The neutral spectator standing on the touchline would have been forgiven for not believing that Russell Penticost was the manager of a football team. He didn't fit the traditional picture. He didn't shout or swear at his players or the referee. He didn't exude an overtly sporting appearance but Russell was a real football manager on the inside.
He was a football man through and through. He played the game to a good standard from his teenage days and latterly coached and managed with equal facility. He was widely known and respected in Sussex football circles but was a relative newcomer to Ifield Edwards at least in the home changing room.
It was only in June that he joined the Division Three club that had suffered a set back with one of the mass defections following a former manager that are all too prevalent at this level of the game. He didn't promise overnight success but he was certain that it would come within three seasons. With the playing side depleted he would have to make do with those that were left. He quickly recognised the talent and the potential that was available to him but more importantly those players soon realised that despite the absence of bluster and dogmatism this man knew what he was talking about and all they needed to do was listen and follow his guidance.
There was no suggestion of the Promised Land in a welter of big victories but the players and the backroom staff soon realised things were heading in the right direction and the long awaited rise to senior football had again become a realistic target. Russells first success had been to win the changing room and Ifield Edwards was united in all but name. He hadn't made bold promises or set adventurous targets but within four months the ball was rolling. He was very good at what he tried to do in football but would have been the last man to tell you about it.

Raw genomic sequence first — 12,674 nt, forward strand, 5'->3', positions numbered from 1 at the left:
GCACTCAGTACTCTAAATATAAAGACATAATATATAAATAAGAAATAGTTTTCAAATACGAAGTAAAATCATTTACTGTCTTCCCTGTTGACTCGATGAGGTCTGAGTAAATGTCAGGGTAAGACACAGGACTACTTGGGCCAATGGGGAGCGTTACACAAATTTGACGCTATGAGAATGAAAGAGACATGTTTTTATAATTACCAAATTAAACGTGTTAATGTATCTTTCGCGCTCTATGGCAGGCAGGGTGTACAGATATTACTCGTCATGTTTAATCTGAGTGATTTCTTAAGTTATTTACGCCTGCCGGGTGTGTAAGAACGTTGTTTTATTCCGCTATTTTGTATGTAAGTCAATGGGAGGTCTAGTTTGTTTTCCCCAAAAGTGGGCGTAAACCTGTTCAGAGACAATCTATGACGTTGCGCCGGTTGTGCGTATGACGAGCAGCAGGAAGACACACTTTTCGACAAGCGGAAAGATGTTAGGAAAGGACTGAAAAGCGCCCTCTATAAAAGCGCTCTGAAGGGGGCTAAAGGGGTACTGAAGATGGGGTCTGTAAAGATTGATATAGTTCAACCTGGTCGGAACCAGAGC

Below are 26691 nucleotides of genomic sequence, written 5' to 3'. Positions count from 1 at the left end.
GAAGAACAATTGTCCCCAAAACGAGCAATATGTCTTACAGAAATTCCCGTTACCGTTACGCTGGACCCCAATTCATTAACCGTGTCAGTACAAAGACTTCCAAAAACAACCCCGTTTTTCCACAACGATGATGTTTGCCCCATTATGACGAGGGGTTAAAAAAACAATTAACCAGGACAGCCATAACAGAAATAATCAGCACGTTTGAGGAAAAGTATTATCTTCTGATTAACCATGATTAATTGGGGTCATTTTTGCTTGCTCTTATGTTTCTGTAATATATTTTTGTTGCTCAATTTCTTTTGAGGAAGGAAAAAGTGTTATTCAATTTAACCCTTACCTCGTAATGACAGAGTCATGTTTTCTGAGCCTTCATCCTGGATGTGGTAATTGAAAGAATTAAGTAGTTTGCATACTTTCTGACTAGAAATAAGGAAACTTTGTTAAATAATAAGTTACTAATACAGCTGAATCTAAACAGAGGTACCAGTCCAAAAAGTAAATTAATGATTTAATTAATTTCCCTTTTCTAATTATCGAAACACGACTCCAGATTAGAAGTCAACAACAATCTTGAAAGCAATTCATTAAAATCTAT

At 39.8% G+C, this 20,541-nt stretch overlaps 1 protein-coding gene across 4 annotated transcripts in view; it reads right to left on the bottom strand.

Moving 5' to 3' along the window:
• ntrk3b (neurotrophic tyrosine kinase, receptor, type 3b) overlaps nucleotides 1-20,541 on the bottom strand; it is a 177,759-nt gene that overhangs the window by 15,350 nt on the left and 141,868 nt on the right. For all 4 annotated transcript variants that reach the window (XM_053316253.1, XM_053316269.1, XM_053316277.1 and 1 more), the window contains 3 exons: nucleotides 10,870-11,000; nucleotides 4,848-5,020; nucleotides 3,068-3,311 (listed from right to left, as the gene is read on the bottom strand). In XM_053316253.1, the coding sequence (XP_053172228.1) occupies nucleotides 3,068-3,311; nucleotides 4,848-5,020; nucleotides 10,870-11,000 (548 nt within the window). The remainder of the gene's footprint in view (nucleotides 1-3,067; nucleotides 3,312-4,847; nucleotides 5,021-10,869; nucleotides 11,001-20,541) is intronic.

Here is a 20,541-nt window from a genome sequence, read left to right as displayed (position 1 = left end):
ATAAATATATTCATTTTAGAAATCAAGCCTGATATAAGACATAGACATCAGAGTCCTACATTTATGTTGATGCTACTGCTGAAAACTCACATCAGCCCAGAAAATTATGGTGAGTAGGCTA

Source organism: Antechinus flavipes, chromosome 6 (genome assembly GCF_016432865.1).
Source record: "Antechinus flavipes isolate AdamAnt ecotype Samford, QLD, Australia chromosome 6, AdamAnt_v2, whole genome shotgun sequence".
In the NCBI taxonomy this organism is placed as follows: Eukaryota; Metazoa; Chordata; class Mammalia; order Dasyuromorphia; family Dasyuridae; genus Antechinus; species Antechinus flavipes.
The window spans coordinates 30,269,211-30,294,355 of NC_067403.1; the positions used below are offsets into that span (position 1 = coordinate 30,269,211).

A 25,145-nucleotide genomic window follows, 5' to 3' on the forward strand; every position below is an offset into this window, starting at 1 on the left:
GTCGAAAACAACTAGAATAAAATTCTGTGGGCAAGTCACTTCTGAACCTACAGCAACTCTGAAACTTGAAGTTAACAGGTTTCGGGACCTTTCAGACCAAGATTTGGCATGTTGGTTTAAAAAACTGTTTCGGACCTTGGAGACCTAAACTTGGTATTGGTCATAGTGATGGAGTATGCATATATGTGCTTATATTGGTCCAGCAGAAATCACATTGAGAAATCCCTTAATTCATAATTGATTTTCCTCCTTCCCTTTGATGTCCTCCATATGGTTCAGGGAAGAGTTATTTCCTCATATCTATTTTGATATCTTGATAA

Being born in 1949 made Russell just the right age to take inspiration from Englands victory in the 1966 World Cup. He soon made his sharp striking skills well known around the county. Horsham, his home town club, Worthing and APV Athletic were among those to benefit from his talents in his playing days and after he hung up his boots and took on the tasks of management he helped Horsham YMCA, Forest and Storrington to better times and they shared no little success on the field of play.
He will be sadly missed not just by his family and many, many friends in the game but also by the playing squad his tragic early passing has deprived of his leadership, wisdom and crisp, dry humour in the changing room.
Ifield Edwards FC